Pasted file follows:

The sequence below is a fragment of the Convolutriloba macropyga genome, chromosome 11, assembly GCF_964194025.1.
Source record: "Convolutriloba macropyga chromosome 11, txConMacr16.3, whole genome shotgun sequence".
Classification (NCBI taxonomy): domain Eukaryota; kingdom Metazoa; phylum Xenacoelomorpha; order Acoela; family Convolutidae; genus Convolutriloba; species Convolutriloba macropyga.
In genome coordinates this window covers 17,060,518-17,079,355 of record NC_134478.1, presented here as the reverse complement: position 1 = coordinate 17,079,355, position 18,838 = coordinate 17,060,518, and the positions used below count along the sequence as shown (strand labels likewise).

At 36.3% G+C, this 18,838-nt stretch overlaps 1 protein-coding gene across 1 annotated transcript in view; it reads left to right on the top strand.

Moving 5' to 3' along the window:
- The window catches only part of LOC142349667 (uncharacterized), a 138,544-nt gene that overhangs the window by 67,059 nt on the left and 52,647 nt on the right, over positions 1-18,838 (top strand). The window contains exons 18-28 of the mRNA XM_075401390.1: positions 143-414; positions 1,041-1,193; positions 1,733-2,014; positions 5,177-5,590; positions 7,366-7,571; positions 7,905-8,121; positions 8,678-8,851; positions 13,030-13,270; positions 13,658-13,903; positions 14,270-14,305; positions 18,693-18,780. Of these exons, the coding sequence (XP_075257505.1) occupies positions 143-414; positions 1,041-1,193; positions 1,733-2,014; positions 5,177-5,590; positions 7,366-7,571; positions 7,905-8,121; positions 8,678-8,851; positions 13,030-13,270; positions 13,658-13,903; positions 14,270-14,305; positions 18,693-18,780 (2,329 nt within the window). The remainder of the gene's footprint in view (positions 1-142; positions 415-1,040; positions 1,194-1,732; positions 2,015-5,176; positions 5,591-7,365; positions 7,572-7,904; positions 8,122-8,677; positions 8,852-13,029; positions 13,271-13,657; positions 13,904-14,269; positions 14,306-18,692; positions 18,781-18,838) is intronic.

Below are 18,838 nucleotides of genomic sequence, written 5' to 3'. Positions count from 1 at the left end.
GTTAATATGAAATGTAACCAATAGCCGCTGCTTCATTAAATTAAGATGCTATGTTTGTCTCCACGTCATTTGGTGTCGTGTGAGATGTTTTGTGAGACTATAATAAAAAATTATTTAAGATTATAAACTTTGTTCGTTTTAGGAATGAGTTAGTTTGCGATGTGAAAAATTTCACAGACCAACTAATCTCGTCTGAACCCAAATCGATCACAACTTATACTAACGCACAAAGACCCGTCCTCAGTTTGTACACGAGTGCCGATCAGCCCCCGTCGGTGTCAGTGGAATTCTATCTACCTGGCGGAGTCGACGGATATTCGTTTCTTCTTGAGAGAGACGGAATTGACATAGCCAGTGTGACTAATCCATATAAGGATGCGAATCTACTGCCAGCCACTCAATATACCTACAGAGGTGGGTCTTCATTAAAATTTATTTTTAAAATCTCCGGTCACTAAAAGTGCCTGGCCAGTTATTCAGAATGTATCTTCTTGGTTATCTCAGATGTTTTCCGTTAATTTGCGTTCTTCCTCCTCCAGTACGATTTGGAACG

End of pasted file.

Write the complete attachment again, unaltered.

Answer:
The sequence below is a fragment of the Convolutriloba macropyga genome, chromosome 11, assembly GCF_964194025.1.
Source record: "Convolutriloba macropyga chromosome 11, txConMacr16.3, whole genome shotgun sequence".
Classification (NCBI taxonomy): domain Eukaryota; kingdom Metazoa; phylum Xenacoelomorpha; order Acoela; family Convolutidae; genus Convolutriloba; species Convolutriloba macropyga.
In genome coordinates this window covers 17,060,518-17,079,355 of record NC_134478.1, presented here as the reverse complement: position 1 = coordinate 17,079,355, position 18,838 = coordinate 17,060,518, and the positions used below count along the sequence as shown (strand labels likewise).

At 36.3% G+C, this 18,838-nt stretch overlaps 1 protein-coding gene across 1 annotated transcript in view; it reads left to right on the top strand.

Moving 5' to 3' along the window:
- The window catches only part of LOC142349667 (uncharacterized), a 138,544-nt gene that overhangs the window by 67,059 nt on the left and 52,647 nt on the right, over positions 1-18,838 (top strand). The window contains exons 18-28 of the mRNA XM_075401390.1: positions 143-414; positions 1,041-1,193; positions 1,733-2,014; positions 5,177-5,590; positions 7,366-7,571; positions 7,905-8,121; positions 8,678-8,851; positions 13,030-13,270; positions 13,658-13,903; positions 14,270-14,305; positions 18,693-18,780. Of these exons, the coding sequence (XP_075257505.1) occupies positions 143-414; positions 1,041-1,193; positions 1,733-2,014; positions 5,177-5,590; positions 7,366-7,571; positions 7,905-8,121; positions 8,678-8,851; positions 13,030-13,270; positions 13,658-13,903; positions 14,270-14,305; positions 18,693-18,780 (2,329 nt within the window). The remainder of the gene's footprint in view (positions 1-142; positions 415-1,040; positions 1,194-1,732; positions 2,015-5,176; positions 5,591-7,365; positions 7,572-7,904; positions 8,122-8,677; positions 8,852-13,029; positions 13,271-13,657; positions 13,904-14,269; positions 14,306-18,692; positions 18,781-18,838) is intronic.

Below are 18,838 nucleotides of genomic sequence, written 5' to 3'. Positions count from 1 at the left end.
GTTAATATGAAATGTAACCAATAGCCGCTGCTTCATTAAATTAAGATGCTATGTTTGTCTCCACGTCATTTGGTGTCGTGTGAGATGTTTTGTGAGACTATAATAAAAAATTATTTAAGATTATAAACTTTGTTCGTTTTAGGAATGAGTTAGTTTGCGATGTGAAAAATTTCACAGACCAACTAATCTCGTCTGAACCCAAATCGATCACAACTTATACTAACGCACAAAGACCCGTCCTCAGTTTGTACACGAGTGCCGATCAGCCCCCGTCGGTGTCAGTGGAATTCTATCTACCTGGCGGAGTCGACGGATATTCGTTTCTTCTTGAGAGAGACGGAATTGACATAGCCAGTGTGACTAATCCATATAAGGATGCGAATCTACTGCCAGCCACTCAATATACCTACAGAGGTGGGTCTTCATTAAAATTTATTTTTAAAATCTCCGGTCACTAAAAGTGCCTGGCCAGTTATTCAGAATGTATCTTCTTGGTTATCTCAGATGTTTTCCGTTAATTTGCGTTCTTCCTCCTCCAGTACGATTTGGAACG